Though she’s new to the sport, the transition has been seamless, to say the least.
For Sault Ste. Marie’s Taylor Corelli, previous experience swimming at a high level along with a running background has meant some early success competing in triathlon.
A first-place finish at an event in Muskoka means a chance to represent Canada on the world stage in later this year in Utah, and it’s also the first of two world championship events for the 31-year-old.
“It was like an out-of-body experience,” Corelli said of her initial win. “I crossed the line and there’s a tracking app and my mom had come with me and many of my friends and my coach were tracking me on the app. I finished and I could tell that my mom was nearby because my watch was going off with all of the alerts from Bluetooth and people were saying congratulations.”
Corelli said she replied in happiness because completing the event was a goal heading in, but then got word from her mother that she had indeed won the event.
“I just couldn’t believe it,” Corelli said. “In my wildest dreams, I never thought I would be winning. I just thought ‘I’m not ready to not be an athlete. I need to have a purpose of training, so I’m going to do these things that were fun.’ To be in the position that I won, I was just in shock.”
After winning the event in Muskoka, Corelli admitted she “felt like I had a little bit of imposter syndrome.”
“Then I went to the Toronto Tri Fest and raced against a bigger pool [of competitors],” Corelli said.
The Toronto Triathlon Festival, held in late July, also served as the National Canadian Triathlon Championship and helped determine the Canadian competitors for the 2023 Worlds.
“It drew a bit of a crowd, and it was really my first test competing against people from all over Canada,” Corelli said, adding that weather threw a bit of a wrench into the event as well.
“There was a thunderstorm, so they actually had to modify the race the morning of it,” Corelli said. “They ended up cutting the bike [portion] in half., so it was a bit of an awkward distance.”
Corelli would finish third in the event with the top three finishers earning spots at the World Championships in Spain in 2023.
She added that the Toronto event was a confidence boost for someone who is relatively new to the triathlon scene.
“To place in the top three and within two minutes of the top two girls, I thought ‘Hey, maybe I should stop doubting myself. Maybe I have something here,’” Corelli said with a laugh. “Now I’m starting to understand, but I also don’t want to lose that gritty, doing it for fun mentality. I find if you get too focused on places or times, things start to get more difficult.”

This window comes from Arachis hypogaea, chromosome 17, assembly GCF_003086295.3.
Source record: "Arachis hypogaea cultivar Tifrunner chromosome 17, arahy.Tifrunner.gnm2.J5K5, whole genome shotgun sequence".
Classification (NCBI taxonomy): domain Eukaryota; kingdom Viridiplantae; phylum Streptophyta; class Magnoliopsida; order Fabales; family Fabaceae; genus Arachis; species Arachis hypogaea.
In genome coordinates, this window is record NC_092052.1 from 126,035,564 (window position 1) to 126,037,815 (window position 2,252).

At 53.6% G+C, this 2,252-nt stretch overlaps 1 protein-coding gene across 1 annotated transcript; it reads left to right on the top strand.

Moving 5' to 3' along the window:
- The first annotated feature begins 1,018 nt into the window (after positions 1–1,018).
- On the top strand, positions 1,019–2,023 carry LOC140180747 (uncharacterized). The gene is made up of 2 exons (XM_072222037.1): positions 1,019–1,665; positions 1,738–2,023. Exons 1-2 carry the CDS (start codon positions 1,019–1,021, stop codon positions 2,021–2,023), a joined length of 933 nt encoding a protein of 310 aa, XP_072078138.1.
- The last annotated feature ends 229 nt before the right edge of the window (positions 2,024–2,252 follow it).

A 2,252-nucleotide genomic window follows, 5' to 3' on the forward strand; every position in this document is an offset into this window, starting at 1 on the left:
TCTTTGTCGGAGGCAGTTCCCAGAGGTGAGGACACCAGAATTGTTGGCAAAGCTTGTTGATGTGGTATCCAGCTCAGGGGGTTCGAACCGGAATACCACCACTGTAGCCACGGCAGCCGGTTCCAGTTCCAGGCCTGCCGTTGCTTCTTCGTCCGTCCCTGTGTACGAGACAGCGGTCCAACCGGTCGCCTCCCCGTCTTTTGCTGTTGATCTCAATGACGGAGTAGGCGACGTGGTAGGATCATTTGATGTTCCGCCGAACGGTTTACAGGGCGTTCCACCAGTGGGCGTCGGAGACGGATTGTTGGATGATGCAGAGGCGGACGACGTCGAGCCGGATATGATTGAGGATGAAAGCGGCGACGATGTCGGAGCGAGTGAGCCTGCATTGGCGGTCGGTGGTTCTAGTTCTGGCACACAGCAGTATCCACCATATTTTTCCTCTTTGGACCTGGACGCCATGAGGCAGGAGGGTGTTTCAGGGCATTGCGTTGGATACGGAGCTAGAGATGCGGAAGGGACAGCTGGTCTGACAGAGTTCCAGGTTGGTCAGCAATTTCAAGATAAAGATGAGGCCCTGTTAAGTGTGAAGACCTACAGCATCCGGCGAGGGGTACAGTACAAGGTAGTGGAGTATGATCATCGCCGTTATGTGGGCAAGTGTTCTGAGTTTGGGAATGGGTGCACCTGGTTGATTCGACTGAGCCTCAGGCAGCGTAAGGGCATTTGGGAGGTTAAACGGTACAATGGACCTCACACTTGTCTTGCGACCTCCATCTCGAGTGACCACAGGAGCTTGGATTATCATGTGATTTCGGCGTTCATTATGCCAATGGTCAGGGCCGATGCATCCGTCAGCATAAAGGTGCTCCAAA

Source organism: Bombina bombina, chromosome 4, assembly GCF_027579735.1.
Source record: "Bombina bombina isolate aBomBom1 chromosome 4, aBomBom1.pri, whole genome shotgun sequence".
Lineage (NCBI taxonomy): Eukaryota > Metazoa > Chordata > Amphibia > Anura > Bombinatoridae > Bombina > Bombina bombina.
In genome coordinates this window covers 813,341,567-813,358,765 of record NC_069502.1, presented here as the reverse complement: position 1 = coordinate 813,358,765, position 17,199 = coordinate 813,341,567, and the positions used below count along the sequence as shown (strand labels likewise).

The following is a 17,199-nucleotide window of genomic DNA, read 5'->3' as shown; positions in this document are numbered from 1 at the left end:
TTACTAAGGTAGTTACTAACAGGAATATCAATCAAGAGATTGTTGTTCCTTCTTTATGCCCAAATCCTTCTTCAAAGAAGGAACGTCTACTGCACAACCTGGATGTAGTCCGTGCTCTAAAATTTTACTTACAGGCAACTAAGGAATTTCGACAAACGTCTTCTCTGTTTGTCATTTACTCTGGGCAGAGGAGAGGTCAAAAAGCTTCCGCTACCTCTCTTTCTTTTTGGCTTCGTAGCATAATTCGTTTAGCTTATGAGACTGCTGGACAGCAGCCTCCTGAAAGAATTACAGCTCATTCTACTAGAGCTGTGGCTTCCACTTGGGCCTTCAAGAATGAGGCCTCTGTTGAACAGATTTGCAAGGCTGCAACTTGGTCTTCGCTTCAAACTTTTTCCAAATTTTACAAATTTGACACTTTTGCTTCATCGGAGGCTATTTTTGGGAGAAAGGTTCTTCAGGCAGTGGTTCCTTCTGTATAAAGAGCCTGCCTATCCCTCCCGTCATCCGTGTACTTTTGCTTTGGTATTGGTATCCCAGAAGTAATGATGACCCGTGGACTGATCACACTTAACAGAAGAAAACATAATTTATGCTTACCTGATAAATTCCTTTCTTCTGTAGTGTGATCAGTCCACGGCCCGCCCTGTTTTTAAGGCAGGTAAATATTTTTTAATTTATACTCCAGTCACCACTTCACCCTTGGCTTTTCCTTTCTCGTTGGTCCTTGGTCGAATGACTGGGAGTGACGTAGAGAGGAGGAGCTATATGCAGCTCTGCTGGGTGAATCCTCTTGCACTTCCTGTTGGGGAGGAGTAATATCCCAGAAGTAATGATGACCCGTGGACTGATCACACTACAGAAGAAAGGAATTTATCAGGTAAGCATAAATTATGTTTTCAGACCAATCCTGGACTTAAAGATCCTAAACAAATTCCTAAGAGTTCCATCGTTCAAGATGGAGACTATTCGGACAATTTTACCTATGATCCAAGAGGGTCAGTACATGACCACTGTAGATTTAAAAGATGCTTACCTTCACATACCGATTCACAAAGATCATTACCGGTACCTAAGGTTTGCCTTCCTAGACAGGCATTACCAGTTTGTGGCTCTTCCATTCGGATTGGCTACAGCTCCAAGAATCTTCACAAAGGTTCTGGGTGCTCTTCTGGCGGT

Corelli added that maintaining a fun aspect of competing has helped her perform better in events.
Corelli works with a pair of local coaches in Sherri Smith, who is her triathlon coach, and Tyler Belanger, who is her strength coach.
She trains regularly and her training includes three runs per week, three bikes per week, and three swims per week in addition to three strength training sessions per week.
“What that ends up looking like is two workouts per day most days and one day off a week,” Corelli said. “I try to stick to having one full rest day.”
Corelli says she has a workout first thing in the morning before work and another after.
“Saturday and Sunday are my long runs,” Corelli added. “Sundays are usually my long bike or brick workouts.”
Brick workouts are when athletes bike and then immediately go into a run, which allows practicing going into the transition from one to the other.
Corelli said she spends roughly three hours of training per day.
Asked about working with Smith, Corelli said she “became an instant role model.”
“She is just an incredible coach, but also an incredible person,” Corelli said. “She’s the kind of coach that makes you want to be better.”
A competitive swimmer growing up who competed in university while studying at Laurentian in Sudbury, Corelli said she got into triathlons afterward while working with Smith.
“I knew her from running the triathlon back on St. Joe’s when I was a teenager, so I kind of dabbled in it a little bit then, but then we didn’t have any races here and I was focused on swimming,” Corelli said. “I came back, and I wasn’t sure what I wanted to do, and Sherri was starting up the cross-country running team at the College.”
Corelli got involved with the team and the rest, as they say, is history.
With events essentially shut down for an extended stretch during the COVID-19 pandemic, Corelli said training was a way to bring some normalcy to the time and also was a big help when events returned.
“I do well with routine and when the pandemic happened, it was very unpredictable and I knew my training schedule was something I could control,” Corelli said. “It gave me a sense of normal.”
Corelli said it did make the pandemic seem long because she was essentially training for something that she didn’t know when it was going to happen.
That led to Corelli doing out to St. Joseph Island and doing a triathlon.
The training during the pandemic also prepared Corelli for competing in ironman competitions.
“Being forced to train for two years kind of isolated and just pushing through was really good mental training for racing,” Corelli said. “While it was hard at the time because it was isolating and taking a lot of time, I find it’s paying off because now when I’m in the middle of a race and it’s getting really difficult, I have the mental strength to push through.”